In This Issue . . .
September 21 , 2010
If you have a child with a disability, your child is entitled to FAPE - a free appropriate public education, under the IDEA. What does this mean?
In a nutshell, FAPE is an individualized educational program that is designed to meet the child's unique needs and from which the child receives educational benefit, and prepares them for further education, employment, and independent living.
In Part 3 of our Back to School Series, you learned about the law and your legal rights. It is also important to read caselaw about your legal issue. Caselaw often determines how the law and regulations are applied. Even adverse decisions from the courts teach valuable lessons.
In this issue of the Special Ed Advocate, you will learn about the legal concept of FAPE, who is responsible for providing a free, appropriate public education and what the courts have said about how it is delivered.
Please don't hesitate to forward this issue to other friends, families, or colleagues.
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The Legal Concept of FAPE
The legal concept of FAPE is defined in IDEA at 20 U. S. C. § 1401(9).
To answer your questions about FAPE, we built a Wrightslaw page about this important topic. You will find links to articles and information, law and regulations, and other resources about FAPE.
Courts have held that while children are not entitled to a Cadillac program, they are entitled to a serviceable Chevrolet that runs. What "works" for most kids, won't work for every child. In order to provide FAPE, the law requires schools to provide services that are individualized to meet the unique needs of each child.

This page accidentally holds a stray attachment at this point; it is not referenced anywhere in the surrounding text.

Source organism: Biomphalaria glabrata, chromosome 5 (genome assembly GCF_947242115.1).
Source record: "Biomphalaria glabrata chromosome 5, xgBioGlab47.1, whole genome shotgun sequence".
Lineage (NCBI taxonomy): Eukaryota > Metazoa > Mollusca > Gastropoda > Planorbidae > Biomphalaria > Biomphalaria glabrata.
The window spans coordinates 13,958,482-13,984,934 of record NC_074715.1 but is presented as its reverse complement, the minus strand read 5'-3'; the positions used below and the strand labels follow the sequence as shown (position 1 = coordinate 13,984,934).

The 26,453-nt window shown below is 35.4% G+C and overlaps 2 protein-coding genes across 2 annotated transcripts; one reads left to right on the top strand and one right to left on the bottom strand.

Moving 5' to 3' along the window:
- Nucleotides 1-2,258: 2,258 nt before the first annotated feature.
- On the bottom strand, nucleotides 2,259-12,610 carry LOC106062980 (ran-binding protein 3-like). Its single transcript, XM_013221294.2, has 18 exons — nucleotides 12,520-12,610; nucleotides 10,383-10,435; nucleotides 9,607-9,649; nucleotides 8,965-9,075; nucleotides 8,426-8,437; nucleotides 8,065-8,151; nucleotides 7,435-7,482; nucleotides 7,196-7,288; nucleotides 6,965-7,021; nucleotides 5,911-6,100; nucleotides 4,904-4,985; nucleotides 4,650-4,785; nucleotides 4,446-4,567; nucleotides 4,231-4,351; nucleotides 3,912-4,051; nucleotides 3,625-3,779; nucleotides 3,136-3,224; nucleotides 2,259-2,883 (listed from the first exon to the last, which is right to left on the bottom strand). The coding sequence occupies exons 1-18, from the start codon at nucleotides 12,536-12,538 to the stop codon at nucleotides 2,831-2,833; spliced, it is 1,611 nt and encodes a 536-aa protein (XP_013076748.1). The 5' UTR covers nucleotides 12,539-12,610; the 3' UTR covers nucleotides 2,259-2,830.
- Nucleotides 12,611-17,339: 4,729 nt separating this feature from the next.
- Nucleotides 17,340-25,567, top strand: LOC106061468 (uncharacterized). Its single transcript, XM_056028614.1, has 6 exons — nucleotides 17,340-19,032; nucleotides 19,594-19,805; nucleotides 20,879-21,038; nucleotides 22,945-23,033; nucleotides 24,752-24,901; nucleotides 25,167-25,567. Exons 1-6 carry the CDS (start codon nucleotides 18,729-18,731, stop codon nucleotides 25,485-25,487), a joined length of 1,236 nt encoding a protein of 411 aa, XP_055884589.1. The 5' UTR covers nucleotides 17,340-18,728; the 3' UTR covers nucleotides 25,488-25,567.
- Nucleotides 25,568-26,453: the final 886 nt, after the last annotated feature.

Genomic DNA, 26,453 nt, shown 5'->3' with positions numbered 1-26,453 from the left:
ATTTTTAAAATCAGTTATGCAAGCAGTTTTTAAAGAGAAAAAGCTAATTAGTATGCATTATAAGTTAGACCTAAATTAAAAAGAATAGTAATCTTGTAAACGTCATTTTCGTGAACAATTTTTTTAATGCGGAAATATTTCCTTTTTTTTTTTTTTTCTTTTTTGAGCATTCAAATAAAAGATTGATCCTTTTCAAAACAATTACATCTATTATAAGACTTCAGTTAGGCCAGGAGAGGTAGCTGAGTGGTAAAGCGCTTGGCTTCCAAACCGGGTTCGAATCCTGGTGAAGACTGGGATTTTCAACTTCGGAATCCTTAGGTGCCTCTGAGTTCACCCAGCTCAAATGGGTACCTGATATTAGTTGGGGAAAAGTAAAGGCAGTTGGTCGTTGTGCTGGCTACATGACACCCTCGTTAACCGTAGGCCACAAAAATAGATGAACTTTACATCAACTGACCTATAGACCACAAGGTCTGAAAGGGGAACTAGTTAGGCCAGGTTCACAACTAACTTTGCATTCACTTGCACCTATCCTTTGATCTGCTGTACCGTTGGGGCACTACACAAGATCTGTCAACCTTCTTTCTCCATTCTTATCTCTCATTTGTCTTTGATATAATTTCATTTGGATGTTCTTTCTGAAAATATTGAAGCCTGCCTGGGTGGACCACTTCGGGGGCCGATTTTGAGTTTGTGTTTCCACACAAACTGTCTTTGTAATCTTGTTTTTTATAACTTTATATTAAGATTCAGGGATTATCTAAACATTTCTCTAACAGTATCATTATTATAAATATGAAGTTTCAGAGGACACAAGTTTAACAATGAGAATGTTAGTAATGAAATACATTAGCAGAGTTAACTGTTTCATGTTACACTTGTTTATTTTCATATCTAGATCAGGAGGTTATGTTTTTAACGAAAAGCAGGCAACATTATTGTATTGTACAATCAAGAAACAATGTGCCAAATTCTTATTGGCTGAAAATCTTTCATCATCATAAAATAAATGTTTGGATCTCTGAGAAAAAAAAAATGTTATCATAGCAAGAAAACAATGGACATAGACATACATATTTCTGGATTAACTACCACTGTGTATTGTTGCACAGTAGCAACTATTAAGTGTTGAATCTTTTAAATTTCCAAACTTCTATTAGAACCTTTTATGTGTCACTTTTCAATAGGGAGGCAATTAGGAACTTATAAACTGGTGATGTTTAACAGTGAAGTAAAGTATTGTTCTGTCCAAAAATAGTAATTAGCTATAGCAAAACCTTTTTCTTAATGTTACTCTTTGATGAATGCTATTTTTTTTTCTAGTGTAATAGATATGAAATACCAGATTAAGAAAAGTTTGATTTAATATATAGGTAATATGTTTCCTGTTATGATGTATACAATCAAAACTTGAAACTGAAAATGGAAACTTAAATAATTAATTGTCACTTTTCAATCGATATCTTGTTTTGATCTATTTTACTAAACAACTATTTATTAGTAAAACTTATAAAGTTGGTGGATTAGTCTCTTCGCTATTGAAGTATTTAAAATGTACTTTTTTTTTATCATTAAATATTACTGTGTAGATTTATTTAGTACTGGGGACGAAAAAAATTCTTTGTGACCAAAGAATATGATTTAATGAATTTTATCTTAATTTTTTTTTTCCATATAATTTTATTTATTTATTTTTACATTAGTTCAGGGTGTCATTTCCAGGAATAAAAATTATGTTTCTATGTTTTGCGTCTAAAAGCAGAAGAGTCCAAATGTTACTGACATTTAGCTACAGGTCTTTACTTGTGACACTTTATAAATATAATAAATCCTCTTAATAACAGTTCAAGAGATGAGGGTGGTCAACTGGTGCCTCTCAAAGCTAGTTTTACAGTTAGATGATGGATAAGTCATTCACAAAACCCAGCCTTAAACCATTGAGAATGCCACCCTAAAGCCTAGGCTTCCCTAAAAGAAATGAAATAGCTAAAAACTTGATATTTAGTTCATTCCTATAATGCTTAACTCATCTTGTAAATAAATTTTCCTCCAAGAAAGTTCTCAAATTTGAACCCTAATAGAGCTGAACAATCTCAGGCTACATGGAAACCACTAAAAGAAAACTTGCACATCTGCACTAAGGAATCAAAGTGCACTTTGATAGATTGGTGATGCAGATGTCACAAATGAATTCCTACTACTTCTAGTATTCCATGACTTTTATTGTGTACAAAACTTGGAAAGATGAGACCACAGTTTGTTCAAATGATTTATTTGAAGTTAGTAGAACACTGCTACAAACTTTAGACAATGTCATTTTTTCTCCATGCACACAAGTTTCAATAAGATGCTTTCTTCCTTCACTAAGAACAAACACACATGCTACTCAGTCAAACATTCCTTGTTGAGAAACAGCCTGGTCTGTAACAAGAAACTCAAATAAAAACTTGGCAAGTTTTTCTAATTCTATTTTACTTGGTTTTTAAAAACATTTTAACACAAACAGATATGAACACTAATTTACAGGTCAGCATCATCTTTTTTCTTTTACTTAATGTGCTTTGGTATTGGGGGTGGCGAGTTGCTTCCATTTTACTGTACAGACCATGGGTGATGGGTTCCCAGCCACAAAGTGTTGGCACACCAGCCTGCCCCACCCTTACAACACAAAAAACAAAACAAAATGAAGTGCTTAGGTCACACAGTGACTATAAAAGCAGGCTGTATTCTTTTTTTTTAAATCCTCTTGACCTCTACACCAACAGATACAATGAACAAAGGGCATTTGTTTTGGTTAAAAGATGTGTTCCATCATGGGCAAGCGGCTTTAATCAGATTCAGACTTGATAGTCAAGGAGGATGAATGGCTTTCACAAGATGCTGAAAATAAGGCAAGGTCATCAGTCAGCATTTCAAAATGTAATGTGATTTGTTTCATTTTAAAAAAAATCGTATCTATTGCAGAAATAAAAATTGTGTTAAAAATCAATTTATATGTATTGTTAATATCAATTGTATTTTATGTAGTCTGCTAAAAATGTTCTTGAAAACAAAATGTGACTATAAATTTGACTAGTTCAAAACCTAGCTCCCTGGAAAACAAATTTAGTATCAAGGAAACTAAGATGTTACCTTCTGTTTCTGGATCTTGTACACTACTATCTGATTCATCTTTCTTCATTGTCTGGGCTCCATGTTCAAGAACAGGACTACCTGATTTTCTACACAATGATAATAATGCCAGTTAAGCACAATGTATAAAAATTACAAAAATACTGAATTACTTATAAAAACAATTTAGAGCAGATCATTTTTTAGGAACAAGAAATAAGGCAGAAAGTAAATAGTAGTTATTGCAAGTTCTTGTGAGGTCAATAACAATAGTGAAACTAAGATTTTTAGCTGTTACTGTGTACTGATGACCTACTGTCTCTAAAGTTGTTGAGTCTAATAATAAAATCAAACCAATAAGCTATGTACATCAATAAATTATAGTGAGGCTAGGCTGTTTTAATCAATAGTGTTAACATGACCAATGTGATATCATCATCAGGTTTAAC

Read Individualized Instruction is Not One-Size-Fits All
Who is Responsible for Providing FAPE?
"My daughter has made little or no progress after years of special education...is the school liable for not providing an appropriate education?"
The school is responsible for providing your child with a free appropriate education (FAPE).
Your child's Individualized Education Program (IEP) is the roadmap that describes how the school will provide your child with a FAPE.
Learn about the school's responsibility for providing a free, appropriate public education in this article by Pete and Pam Wright, Who Is Responsible for Providing FAPE?
Your Roadmap to FAPE: Evans v. Rhinebeck
How do judges determine if a child is receiving FAPE?
Courts have held that to receive FAPE, your child must receive meaningful educational benefit.
Learn how test scores provided objective evidence in this case that Frank Evans did not make progress in the public school program - that he did not receive educational benefit.
Evans v. Rhinebeck: Your Roadmap to FAPE.
Caselaw About FAPE
The first special education case decided in 1982 by the U.S. Supreme Court was Board of Education of Hendrick Hudson Central School District v. Amy Rowley, 458 U.S. 176. In Rowley, the high court defined a "free appropriate public education" as "access to an education" or a "basic floor of educational opportunity."
When you read caselaw, you will see why you receive conflicting opinions and advice about a legal issue.
Legal decisions are often hard to understand when you first read them. If you read a case and don't understand what it means, don't give up! If you persevere, you and your child will benefit from your hard work.
Caselaw about FAPE
"Every parent who wants services for a child with special needs can benefit from having this book
as a reference."
Wrightslaw: From Emotions to Advocacy
Are you having difficulty getting the school to provide FAPE for your child? New to special education and don't know where to start?
- practical suggestions
- tips & techniques
- tactics & strategy
- forms and sample letters
- resources from web sites to worksheets
Preview a copy today. Wrightslaw: From Emotions to Advocacy